By Vishaal Shah , Times Ascent, The Times of India

The markets are witnessing a meltdown off late. Following global cues, the Asian markets are also trading in the red. The meltdown is definitely a negative trend for the economy but it is likely to bring relief for sectors that rely on exporting their products or services. IT, ITES, BPOs and KPOs have been under pressure due to the strengthening of the rupee against the dollar. Experts are sceptical about predicting the future of the tug-of-war between the rupee and the dollar and recent events have added to the forecasting woes. If the dollar continues to weaken against the rupee it will have an impact on the bottom-line of organisations and in-turn the salaries they offer.

If an organisation has a high exposure to the US market, it is likely to be affected the worst as compared to one that has clients in US, Europe and Asia. The rise of the rupee has more to do with the weakening of the dollar. When compared to currencies in Europe or Asia, the upwards movement is not as significant. A diversified portfolio of clients across geographies is imperative for companies to hedge themselves against such situations.

Another important aspect that organisations need to look at in such situation is how the business will manage to negate the shortfall in income. Bhaskar Chakraborty, Co-head, Irevna agrees, “Companies need to look at their contracts and allocation of resources. On one hand, they need to start renegotiating their terms with clients and on the other hand they should start reutilising existing employees in high revenue generating profiles. Some of these will need to be implemented over the next couple of months. However, the complete effect of this trend will only be clear over the next 6-12 months. Companies need to start looking at diversifying their revenue line rather than concentrating on their cost line.”

If the trend continues over the next 6-8 months, when the increment cycle starts, employees too will feel the affect of the rupee rise. If the bottom-line of the organisation takes a hit, then employees can forget the kind of increments they have grown accustomed to since the last five years. The market, which is already under pressure due to the lack of skilled manpower, will face stiffer talent crunch. If an employee starts to feel that the company is not offering him his market value, he won’t hesitate to switch. Some may even start contemplating branching out on their own.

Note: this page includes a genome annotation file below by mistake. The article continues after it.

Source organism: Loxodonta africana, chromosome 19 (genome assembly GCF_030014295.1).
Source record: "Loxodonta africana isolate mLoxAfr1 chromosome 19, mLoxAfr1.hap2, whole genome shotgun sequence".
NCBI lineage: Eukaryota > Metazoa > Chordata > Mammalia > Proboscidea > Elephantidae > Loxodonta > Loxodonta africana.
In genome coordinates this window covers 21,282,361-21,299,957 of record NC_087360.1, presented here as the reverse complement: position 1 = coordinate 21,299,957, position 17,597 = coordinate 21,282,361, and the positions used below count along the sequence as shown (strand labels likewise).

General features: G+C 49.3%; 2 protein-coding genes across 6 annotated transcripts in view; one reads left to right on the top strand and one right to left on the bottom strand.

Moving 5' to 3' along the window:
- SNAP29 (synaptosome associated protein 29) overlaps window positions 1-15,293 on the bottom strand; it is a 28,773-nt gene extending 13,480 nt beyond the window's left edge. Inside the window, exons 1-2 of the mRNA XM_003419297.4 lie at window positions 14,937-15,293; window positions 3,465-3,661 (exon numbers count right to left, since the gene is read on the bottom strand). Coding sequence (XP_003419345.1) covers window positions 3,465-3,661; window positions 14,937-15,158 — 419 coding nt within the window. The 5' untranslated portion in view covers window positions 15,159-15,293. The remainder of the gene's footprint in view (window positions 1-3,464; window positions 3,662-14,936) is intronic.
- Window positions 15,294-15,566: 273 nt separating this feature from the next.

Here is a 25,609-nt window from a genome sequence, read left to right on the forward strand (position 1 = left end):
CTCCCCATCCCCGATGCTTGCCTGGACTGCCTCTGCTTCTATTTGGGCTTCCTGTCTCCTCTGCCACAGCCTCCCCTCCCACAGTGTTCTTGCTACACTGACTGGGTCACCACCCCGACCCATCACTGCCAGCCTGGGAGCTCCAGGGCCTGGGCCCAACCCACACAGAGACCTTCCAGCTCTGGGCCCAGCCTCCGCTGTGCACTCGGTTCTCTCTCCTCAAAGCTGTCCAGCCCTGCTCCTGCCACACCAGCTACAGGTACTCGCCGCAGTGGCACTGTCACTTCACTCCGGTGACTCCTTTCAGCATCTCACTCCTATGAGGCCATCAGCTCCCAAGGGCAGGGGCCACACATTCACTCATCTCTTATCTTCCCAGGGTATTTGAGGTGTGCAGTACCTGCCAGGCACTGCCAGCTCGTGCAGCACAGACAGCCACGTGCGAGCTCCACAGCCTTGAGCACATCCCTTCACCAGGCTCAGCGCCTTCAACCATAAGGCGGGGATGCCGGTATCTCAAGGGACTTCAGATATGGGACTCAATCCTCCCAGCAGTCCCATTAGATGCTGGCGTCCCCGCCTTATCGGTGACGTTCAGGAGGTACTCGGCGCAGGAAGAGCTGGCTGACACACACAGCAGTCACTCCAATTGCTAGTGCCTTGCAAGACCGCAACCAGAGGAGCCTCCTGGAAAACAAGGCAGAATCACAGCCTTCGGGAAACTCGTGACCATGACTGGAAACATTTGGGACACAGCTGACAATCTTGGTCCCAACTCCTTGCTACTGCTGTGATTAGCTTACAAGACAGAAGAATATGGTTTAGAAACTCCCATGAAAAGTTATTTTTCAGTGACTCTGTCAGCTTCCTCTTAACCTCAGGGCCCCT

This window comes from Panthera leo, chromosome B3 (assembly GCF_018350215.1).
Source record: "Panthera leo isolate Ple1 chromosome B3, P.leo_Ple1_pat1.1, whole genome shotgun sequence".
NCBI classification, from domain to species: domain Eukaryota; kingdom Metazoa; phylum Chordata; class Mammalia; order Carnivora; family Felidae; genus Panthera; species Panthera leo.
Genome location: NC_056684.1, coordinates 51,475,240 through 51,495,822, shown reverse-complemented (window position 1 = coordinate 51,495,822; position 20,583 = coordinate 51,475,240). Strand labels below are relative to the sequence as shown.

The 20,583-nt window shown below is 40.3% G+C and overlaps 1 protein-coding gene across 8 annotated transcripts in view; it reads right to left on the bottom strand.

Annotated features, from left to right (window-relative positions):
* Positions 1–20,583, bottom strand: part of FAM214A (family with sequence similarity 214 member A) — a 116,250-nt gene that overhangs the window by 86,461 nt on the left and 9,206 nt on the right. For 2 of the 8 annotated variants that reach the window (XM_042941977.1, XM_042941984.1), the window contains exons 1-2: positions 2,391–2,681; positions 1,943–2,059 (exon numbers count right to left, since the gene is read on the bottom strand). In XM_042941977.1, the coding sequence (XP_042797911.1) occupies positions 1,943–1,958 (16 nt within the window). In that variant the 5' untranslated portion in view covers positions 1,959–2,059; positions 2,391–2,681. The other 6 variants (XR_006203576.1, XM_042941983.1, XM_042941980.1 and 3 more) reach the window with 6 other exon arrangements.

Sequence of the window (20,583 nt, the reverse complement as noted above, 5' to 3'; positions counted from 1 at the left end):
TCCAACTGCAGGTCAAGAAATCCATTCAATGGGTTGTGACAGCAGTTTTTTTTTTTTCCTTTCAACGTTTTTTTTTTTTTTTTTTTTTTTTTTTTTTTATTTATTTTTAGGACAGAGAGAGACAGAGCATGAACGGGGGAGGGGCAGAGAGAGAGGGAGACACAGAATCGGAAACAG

According to Joel Perlman, President, Copal Partners, “An organisation should not penalise the employees in such situations. Instead they should work towards optimising their pyramid and reduce the ratio of managers to subordinates. Technology should be implemented where possible to reduce costs.” In fact Perlman is confident that the KPO industry can continue to provide increments in the same range as they have been doing over the last few years.

The demands from the HR in such a scenario will be identifying key talent and retention of talent. To use the commonly used phrase, HR will have to truly ‘think out of the box’. It will have to innovate and find newer ways to retain employees. They will need to educate employees about the problems being faced by the organisation and the rupee appreciation cycle. Chakraborty describes challenge in retaining employees, “If the overall industry scenario is the same, then attrition would not increase. The only possibility is that employees, especially those with just 2-3 years experience, might jump sectors.”

This entire situation could also result in a loss of jobs in the Indian economy. If companies stop finding the Indian economy less attractive as compared to markets in Latin America, Eastern Europe and other South East Asian countries, a bulk of the outsourcing jobs might be relocated. Even Indian companies may consider outsourcing their contracts to countries like Philippines. Some of these economies are taxed at a lower rate as compared to India, adding to their allure. Perlman advises companies against this thought, “Productivity in Indian labour is higher than that found in many other countries. If one gives a challenge to employees in India, more often than not they will be able to improve their performance and meet the demands.”

Companies dependent on export revenues from US markets need to start rethinking their strategies. They face a threat of not only registering lower profits (or may be losses) but also of low employee morale. The need for companies now is to identify and formulate a plan for the next 12 months and ensure that they can continue to retain and motivate their employees along with keeping an eye on their revenues.

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